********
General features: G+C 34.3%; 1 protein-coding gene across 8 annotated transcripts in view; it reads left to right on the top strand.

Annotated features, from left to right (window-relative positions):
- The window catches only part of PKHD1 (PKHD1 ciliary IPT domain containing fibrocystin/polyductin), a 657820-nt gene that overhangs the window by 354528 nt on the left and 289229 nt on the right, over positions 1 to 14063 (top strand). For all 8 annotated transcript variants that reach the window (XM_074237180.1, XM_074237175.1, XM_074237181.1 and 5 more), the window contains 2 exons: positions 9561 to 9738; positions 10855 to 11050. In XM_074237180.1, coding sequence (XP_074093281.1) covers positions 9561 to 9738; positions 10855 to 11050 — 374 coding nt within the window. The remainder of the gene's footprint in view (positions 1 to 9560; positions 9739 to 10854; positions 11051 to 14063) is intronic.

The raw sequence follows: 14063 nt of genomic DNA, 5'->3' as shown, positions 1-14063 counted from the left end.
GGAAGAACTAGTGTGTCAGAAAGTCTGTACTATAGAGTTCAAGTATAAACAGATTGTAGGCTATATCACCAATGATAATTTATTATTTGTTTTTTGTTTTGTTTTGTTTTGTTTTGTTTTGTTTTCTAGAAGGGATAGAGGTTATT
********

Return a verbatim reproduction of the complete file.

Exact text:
General features: G+C 34.3%; 1 protein-coding gene across 8 annotated transcripts in view; it reads left to right on the top strand.

Annotated features, from left to right (window-relative positions):
- The window catches only part of PKHD1 (PKHD1 ciliary IPT domain containing fibrocystin/polyductin), a 657820-nt gene that overhangs the window by 354528 nt on the left and 289229 nt on the right, over positions 1 to 14063 (top strand). For all 8 annotated transcript variants that reach the window (XM_074237180.1, XM_074237175.1, XM_074237181.1 and 5 more), the window contains 2 exons: positions 9561 to 9738; positions 10855 to 11050. In XM_074237180.1, coding sequence (XP_074093281.1) covers positions 9561 to 9738; positions 10855 to 11050 — 374 coding nt within the window. The remainder of the gene's footprint in view (positions 1 to 9560; positions 9739 to 10854; positions 11051 to 14063) is intronic.

The raw sequence follows: 14063 nt of genomic DNA, 5'->3' as shown, positions 1-14063 counted from the left end.
GGAAGAACTAGTGTGTCAGAAAGTCTGTACTATAGAGTTCAAGTATAAACAGATTGTAGGCTATATCACCAATGATAATTTATTATTTGTTTTTTGTTTTGTTTTGTTTTGTTTTGTTTTGTTTTCTAGAAGGGATAGAGGTTATT